Managing the Wide Area Network (WAN) for Redmond Inc., a supplier of industrial and commercial products – from salt that’s used to protect winter roadways to organic dairy products and health items – is an easier job today for the company’s technical project manager Aaron Gabrielson than it was a year ago.
Redmond manages a phone system, point of sale and fax centrally out of headquarters in Heber City, Utah, which means each of Redmond’s 10 branch sites across the Midwest need a reliable connection back to headquarters in Utah. That’s easier for some sites, like those in Salt Lake City, than others, such as rural areas where there may only be a handful of workers on a farm.
It was here that a software-defined WAN (SD-WAN) came to the rescue. Gartner estimates that SD-WAN has less than 5% market share today, but it predicts that up to 25% of users will manage their WAN through software within two years. Revenue from SD-WAN vendors is growing at 59% annually, Gartner estimates, and it’s expected to become a $1.3 billion market by 2020. Redmond is an early adopter.
One of the chief characteristics of an SD-WAN is its ability to manage multiple types of connections – from MPLS to broadband to LTE. For Redmond, that’s been hugely helpful.
Gabrielson buys cheap commercial-grade Internet connections at his rural branch sites. The SD-WAN program from VeloCloud aggregates at least two links together to create a single bundled link that’s stronger than either one individually. It provides rural sites with enough bandwidth to use voice over IP (VoIP) and process credit card transactions.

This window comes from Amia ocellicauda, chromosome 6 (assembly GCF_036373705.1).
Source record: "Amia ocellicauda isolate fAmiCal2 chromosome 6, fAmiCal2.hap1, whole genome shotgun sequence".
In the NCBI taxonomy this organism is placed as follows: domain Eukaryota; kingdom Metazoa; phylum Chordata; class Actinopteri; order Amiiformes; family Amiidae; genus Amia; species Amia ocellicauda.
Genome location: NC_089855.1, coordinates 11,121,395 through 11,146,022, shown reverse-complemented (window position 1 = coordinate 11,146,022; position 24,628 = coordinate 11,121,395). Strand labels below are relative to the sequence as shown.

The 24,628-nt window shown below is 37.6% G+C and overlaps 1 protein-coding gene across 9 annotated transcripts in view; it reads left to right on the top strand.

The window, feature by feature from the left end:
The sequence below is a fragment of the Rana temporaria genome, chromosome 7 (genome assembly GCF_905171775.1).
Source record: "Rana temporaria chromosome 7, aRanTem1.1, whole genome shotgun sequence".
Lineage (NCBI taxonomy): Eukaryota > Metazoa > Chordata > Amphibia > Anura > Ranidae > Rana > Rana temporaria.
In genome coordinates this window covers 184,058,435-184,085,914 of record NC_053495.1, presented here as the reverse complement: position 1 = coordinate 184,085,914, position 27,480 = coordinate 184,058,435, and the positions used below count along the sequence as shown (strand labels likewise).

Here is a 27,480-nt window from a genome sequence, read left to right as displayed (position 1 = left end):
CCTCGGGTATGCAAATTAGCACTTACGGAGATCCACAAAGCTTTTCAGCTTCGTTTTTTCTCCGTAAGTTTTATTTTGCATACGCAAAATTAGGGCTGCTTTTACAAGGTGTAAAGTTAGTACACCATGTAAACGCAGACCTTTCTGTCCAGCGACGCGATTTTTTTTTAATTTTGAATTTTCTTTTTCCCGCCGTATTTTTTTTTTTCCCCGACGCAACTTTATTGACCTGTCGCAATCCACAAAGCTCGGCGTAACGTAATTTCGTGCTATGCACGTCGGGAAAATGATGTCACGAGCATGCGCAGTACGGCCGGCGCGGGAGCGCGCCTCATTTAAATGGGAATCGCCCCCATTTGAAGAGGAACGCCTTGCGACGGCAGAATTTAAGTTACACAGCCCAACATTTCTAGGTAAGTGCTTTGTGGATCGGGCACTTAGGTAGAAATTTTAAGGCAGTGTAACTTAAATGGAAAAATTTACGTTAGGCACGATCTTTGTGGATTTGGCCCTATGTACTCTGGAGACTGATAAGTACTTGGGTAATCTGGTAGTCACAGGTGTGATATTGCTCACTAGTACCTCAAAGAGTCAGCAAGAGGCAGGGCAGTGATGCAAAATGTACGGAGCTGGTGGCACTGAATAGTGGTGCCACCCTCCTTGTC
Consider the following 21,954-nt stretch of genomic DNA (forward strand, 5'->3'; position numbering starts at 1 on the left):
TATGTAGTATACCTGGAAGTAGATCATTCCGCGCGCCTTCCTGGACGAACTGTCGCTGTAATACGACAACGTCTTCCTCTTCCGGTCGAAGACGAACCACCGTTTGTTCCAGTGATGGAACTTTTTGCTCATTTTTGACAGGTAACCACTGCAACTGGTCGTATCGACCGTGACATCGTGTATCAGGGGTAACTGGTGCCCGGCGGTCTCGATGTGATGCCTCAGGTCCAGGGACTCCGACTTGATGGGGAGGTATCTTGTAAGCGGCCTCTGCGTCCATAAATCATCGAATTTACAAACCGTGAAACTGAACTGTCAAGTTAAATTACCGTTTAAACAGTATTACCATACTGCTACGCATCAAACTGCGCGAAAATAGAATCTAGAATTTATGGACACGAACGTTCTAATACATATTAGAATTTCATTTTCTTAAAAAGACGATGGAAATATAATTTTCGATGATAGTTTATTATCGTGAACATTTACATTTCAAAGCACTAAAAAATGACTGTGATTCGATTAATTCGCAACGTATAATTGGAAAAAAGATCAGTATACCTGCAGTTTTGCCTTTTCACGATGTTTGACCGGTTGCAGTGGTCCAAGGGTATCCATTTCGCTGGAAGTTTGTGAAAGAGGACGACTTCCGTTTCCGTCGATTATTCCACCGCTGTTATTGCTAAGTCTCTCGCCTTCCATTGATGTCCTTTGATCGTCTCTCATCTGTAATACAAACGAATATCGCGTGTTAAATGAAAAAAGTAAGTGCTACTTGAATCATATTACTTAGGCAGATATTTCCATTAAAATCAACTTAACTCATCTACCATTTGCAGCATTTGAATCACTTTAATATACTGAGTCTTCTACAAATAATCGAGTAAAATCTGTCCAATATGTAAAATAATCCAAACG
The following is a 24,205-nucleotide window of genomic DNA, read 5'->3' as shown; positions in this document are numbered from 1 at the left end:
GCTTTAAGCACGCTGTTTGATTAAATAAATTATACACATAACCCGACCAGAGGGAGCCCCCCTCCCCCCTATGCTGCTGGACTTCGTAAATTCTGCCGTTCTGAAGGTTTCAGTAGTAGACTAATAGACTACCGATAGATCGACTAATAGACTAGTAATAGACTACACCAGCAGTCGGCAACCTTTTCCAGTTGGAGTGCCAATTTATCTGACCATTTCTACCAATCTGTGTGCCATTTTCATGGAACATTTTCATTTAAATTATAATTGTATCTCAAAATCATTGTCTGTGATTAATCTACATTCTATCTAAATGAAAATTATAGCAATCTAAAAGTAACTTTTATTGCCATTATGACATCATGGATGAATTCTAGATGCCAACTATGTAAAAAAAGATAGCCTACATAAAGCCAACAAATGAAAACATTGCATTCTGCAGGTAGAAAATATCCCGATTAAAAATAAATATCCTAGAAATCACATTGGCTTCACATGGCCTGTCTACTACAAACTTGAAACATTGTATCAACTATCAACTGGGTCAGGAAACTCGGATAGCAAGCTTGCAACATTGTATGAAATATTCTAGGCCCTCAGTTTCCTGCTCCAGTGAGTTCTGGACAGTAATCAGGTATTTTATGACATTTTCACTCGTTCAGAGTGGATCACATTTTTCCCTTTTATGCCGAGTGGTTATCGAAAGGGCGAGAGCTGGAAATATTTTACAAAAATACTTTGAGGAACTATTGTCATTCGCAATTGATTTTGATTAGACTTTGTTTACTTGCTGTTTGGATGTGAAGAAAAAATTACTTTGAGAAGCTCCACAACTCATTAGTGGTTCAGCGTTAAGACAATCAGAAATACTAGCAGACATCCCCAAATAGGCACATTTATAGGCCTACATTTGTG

SD-WAN can be thought of as a little brother to its more well-known sibling software-defined networking (SDN). They’re related – both software-defined, but whereas SDN is meant for internal data centers at a campus or headquarter location, SD-WAN takes those similar software-defined concepts and the decoupling of the control plane from the data plane to the WAN. “SDN is an architecture, where as SD-WAN is a technology you can buy,” explains Gartner analyst Andrew Lerner, who tracks the SD-WAN market closely.
Managing a WAN through software provides helpful benefits for Gabrielson. He’s notified of any issues that sprout up and is able to manage his entire WAN through a single interface. In the past, making changes to network configurations in branch offices would have required manual configurations being created and installed and likely an on-site technician to do it. If a business decided to roll out teleconferencing to their branch offices, for example, predefined bandwidth allocations would have to be rearchitected. More bandwidth may need to be acquired, then programmed in and installed at each branch location. “(With SD-WAN) we control the entire WAN, it’s easy to manage, easy to change,” Gabrielson says. “I can control and shape the bandwidth at each location centrally through a GUI. Plus, we get to buy cheap bandwidth while having quality uptime.”
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